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Permanent Establishment Italy

Guide on Permanent Establishment in Italy: definition, what creates a PE, taxation of permanent establishments in Italy.

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What do you mean by permanent establishment? 

The term “permanent establishment” means a fixed place of business through which a non-resident enterprise carries on business, wholly or partly, within the territory of the State.

In Italy, a permanent establishment is one of the available solutions to do business in the Country (usually what you’d call a branch in Italy). Further below we are going to cover the definition of permanent establishment in Italy, what creates (and what does not) PE in Italy, as well how its taxation works.

If you are looking for further details on how to open a business in Italy, you might be interested in our broader guide on how to set up a company in Italy.

Permanent establishment definition in Italy 

The Italian definition of PE is provided in Article 162 of the Income Tax Code in its most recent version. It is substantially aligned with Article 5 of the OECD Convention, which outlines the definition of a permanent establishment at an international level.

Italian tax law considers two distinct scenarios: 

  • the activity carried out in Italy by a foreign economic operator by means of a series of material assets, organized by the foreign operator (Material or Direct Permanent Establishment);
  • the presence of a natural or legal person who habitually negotiates, defines and concludes contracts in the name of the foreign enterprise (Personal or Indirect Permanent Establishment).

In the context of the Budget Law 2018, a new hypothesis of Permanent Establishment in Italy has been introduced. This can be defined as Immaterial or Digital Permanent Establishment, meaning a significant and continuous economic presence in the territory, without having a physical presence in it.

Material and Digital Permanent Establishment

Paragraphs 2 and 3 of Article 162 of the Italian Tax Code list a number of hypotheses that are eligible to constitute a permanent establishment (the so-called positive list). 

However, it should be noted that the list is not exhaustive. In fact, it is always possible for the tax authorities to prove that a fixed place of business not included in those expressly indicated constitutes a permanent establishment.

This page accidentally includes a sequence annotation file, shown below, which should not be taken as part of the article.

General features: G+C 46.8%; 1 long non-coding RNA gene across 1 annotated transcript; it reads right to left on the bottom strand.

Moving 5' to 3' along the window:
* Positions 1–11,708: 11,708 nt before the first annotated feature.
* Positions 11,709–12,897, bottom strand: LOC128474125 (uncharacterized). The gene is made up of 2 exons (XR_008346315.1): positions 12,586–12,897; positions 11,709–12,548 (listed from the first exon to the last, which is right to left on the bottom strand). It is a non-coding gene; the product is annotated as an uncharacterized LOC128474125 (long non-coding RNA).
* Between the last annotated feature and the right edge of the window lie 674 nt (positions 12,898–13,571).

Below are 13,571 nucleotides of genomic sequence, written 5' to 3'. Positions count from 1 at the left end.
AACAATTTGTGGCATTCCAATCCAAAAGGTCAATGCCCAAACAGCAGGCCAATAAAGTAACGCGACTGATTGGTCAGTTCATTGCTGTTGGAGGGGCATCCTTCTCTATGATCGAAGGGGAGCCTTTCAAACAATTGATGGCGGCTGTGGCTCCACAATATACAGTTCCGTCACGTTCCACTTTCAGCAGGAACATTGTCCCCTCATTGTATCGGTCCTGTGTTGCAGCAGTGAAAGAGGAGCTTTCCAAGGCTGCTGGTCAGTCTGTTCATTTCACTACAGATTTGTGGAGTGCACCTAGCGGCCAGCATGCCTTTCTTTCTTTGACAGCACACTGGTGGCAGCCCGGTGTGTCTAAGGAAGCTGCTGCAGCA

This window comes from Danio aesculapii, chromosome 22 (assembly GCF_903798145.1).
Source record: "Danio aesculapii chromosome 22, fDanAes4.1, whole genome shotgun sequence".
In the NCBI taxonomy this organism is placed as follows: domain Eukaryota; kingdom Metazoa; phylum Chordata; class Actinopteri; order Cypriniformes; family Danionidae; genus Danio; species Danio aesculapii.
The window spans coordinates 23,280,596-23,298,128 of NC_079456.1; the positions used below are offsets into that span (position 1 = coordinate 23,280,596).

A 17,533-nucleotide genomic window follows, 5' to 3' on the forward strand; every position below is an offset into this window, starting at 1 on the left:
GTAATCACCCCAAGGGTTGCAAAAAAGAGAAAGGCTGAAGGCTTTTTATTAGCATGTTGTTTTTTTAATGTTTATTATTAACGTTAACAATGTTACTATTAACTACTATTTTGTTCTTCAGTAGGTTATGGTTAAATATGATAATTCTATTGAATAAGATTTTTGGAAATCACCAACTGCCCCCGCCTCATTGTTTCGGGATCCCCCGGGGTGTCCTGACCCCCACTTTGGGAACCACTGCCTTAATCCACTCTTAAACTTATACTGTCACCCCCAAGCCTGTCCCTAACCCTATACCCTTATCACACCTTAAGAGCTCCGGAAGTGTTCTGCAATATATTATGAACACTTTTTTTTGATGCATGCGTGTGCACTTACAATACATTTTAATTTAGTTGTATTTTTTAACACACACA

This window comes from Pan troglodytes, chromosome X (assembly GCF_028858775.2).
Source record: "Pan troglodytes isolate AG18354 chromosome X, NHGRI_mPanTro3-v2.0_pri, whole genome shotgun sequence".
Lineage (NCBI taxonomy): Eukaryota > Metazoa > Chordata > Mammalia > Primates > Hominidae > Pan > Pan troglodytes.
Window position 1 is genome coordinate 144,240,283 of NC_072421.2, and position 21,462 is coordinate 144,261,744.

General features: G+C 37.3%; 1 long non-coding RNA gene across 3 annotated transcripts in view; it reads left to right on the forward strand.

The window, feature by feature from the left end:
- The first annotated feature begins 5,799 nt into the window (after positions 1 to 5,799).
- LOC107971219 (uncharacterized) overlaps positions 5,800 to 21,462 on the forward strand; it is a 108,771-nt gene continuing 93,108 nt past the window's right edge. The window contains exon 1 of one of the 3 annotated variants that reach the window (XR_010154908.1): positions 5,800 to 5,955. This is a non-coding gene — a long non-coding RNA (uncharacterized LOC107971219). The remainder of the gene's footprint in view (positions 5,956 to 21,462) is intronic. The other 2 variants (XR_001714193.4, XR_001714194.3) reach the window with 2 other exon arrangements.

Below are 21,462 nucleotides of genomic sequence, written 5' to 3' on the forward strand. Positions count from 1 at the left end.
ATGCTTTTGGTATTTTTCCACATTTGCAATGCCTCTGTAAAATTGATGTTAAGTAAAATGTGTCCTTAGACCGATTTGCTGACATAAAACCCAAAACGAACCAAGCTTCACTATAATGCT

What creates a material or digital permanent establishment? 

  • Headquarters;
  • Branch Office;
  • Office;
  • Workshop;
  • Laboratory; 
  • Mines, deposits, quarries and other places of extraction of natural resources;
  • Significant and continuous economic presence without physical structure; 
  • Construction or assembly sites with a duration of more than three months.

What is not a material or digital permanent establishment? 

Paragraph 4 of Article 162 provides a list of hypotheses that, similarly to the OECD model, are considered irrelevant for the purposes of the existence of a permanent establishment (the so-called negative list): 

  • the use of facilities solely for the purpose of storage, display, or delivery of goods or merchandise belonging to the enterprise;
  • the maintenance of a stock of goods or merchandise belonging to the enterprise solely for the purpose of storage, display, or delivery; 
  • the maintenance of a stock of goods or merchandise belonging to the enterprise solely for the purpose of processing by another enterprise;
  • the maintenance of a fixed place of business solely for the purpose of purchasing goods or merchandise, or for collecting information, for the enterprise; 
  • the availability of a fixed place of business used solely for the purpose of carrying on any other activity for the enterprise; 
  • the availability of a fixed place of business used solely for the purpose of the combined exercise of the activities mentioned in the above subparagraphs.